The Competition and Markets Authority (CMA), Information Commissioner's Office (ICO) and Ofcom have announced the launch of a new forum to help ensure online services work well for people and businesses in the UK.
The Digital Regulation Cooperation
Forum strengthens existing collaboration and coordination between the three regulators. It aims to harness their collective expertise when data, privacy, competition, communications and content interact.
Ofcom announces a reorganisation with a new group in charge of censorship of Broadcasting and Online Content
22nd July 2020
New Ofcom groups to lead industry policy and engagement Ofcom
Kevin Bakhurst will continue to lead Ofcom's media regulation as Group Director of Broadcasting and Online Content. This group combines our work on broadcasting
- including standards, licensing and policy work - as well as new duties to regulate video sharing platforms. The Broadcasting and Online Content group will lead Ofcom's regulatory regimes in these sectors, and manage relationships with its stakeholders.
China 24, News Hour CCTV News, 27 August 2013, 12:00 and 14 July 2014, 21:002
CCTV News broadcast China 24, a news programme which reported on the arrest of Peter Humphrey and included footage of him appearing to
confess to a criminal offence. It then broadcast a follow up report during News Hour, which reported on Mr Humphrey's subsequent conviction and included footage of him apologising for having committed the offence. He was named in both programmes,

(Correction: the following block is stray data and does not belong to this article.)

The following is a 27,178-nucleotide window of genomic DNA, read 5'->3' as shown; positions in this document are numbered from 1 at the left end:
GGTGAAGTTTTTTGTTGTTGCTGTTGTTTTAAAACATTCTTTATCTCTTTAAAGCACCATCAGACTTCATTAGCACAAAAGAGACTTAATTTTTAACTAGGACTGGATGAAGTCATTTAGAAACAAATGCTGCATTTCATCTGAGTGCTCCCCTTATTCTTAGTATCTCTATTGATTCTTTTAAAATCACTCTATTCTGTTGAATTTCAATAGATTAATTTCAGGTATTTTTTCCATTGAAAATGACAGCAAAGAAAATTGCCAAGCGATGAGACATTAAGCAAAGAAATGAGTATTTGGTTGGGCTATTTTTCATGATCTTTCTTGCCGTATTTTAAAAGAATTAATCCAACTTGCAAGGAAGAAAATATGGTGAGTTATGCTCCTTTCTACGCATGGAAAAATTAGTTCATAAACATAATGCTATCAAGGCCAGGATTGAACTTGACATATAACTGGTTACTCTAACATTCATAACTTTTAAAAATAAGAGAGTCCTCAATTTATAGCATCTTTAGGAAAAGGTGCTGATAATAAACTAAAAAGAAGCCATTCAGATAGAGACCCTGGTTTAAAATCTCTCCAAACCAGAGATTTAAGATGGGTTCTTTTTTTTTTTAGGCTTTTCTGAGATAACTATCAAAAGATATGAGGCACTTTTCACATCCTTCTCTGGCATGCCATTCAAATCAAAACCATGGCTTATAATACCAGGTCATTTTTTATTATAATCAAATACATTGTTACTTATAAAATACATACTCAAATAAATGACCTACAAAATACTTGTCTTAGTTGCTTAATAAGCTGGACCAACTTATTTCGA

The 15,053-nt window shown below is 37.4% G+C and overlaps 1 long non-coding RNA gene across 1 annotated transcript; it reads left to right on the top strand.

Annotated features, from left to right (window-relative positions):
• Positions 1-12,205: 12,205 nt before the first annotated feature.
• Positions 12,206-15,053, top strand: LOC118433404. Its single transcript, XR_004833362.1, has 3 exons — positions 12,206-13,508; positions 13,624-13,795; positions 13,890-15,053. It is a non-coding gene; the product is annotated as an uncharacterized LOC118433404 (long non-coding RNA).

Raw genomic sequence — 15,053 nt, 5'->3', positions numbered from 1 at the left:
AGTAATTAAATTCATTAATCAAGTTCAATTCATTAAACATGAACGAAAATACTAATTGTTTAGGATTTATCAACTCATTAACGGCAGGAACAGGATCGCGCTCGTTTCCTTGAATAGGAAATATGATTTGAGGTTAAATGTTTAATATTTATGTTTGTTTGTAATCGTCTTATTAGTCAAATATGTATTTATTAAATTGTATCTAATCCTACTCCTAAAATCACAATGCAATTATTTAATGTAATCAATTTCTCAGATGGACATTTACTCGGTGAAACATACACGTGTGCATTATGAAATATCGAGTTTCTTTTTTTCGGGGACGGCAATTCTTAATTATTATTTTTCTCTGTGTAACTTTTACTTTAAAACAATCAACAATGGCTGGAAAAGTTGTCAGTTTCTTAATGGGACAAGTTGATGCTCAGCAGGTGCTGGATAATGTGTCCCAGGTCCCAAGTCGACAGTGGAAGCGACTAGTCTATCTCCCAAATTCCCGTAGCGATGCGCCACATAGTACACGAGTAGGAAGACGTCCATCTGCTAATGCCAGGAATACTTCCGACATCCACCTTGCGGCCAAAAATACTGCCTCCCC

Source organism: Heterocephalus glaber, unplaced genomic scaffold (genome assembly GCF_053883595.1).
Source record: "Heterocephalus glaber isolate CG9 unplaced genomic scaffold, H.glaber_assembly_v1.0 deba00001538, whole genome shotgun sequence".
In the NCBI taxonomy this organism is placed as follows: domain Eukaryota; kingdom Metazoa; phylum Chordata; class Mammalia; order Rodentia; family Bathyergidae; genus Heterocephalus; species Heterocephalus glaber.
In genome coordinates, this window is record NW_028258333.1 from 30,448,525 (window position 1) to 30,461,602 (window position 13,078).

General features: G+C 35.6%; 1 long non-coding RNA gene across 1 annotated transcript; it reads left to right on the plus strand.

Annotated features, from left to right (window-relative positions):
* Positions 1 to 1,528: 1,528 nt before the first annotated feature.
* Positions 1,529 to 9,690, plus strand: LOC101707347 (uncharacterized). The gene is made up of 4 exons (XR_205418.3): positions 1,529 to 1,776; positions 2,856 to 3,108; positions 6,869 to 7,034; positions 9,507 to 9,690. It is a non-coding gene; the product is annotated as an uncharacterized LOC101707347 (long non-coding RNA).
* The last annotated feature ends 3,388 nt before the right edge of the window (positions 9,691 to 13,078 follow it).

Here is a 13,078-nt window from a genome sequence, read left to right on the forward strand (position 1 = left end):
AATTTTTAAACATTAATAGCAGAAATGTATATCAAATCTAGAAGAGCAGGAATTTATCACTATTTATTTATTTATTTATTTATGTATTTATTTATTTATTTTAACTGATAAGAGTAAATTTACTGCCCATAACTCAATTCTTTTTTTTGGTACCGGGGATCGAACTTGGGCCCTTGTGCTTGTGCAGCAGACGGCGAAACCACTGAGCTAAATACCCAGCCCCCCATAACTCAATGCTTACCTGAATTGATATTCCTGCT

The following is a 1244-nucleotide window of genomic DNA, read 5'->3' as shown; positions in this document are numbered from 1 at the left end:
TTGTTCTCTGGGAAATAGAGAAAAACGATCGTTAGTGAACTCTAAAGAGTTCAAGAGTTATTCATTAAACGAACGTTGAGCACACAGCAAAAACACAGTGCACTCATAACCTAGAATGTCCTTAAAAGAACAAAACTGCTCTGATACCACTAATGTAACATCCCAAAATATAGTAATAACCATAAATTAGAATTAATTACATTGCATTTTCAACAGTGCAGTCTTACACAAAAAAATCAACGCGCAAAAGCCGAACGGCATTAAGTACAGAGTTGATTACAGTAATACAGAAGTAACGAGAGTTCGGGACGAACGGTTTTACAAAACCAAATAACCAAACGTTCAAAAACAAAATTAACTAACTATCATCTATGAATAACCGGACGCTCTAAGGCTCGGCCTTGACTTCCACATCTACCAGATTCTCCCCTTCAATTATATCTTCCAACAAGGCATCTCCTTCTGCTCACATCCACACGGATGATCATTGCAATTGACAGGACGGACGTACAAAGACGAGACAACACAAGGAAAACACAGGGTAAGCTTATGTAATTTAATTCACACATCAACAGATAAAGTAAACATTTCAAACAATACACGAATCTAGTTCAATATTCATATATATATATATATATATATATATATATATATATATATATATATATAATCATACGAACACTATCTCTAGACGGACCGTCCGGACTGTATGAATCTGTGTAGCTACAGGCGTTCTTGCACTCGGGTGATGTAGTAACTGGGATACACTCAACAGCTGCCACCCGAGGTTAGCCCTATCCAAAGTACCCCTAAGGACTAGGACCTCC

although his face was blurred.
Ofcom found that:
The programmes included footage of Mr Humphrey which had the potential materially and adversely to affect viewers’ perception of him. The Licensee did not take sufficient steps to ensure that material facts had not been presented,
omitted or disregarded in a way that was unfair to Mr Humphrey.
The Licensee had not provided Mr Humphrey with an appropriate and timely opportunity to respond to the allegations of wrongdoing being made about him
in the programmes as broadcast.
Mr Humphrey had a legitimate expectation of privacy in relation to the filming and subsequent broadcast of the footage of him without his consent. In the circumstances, Mr Humphrey’s
legitimate expectation of privacy was not outweighed by the broadcaster’s right to freedom of expression and the audience’s right to receive information and ideas without interference. The Licensee had therefore unwarrantably infringed Mr Humphrey’s
privacy in respect of the obtaining of the material included in the programmes and in the programmes as broadcast.
Ofcom also considers that the breach of Rules 7.1 and 8.1 of the Code is serious. We are therefore putting the Licensee on notice that we intend to consider the breach for the imposition of a statutory sanction.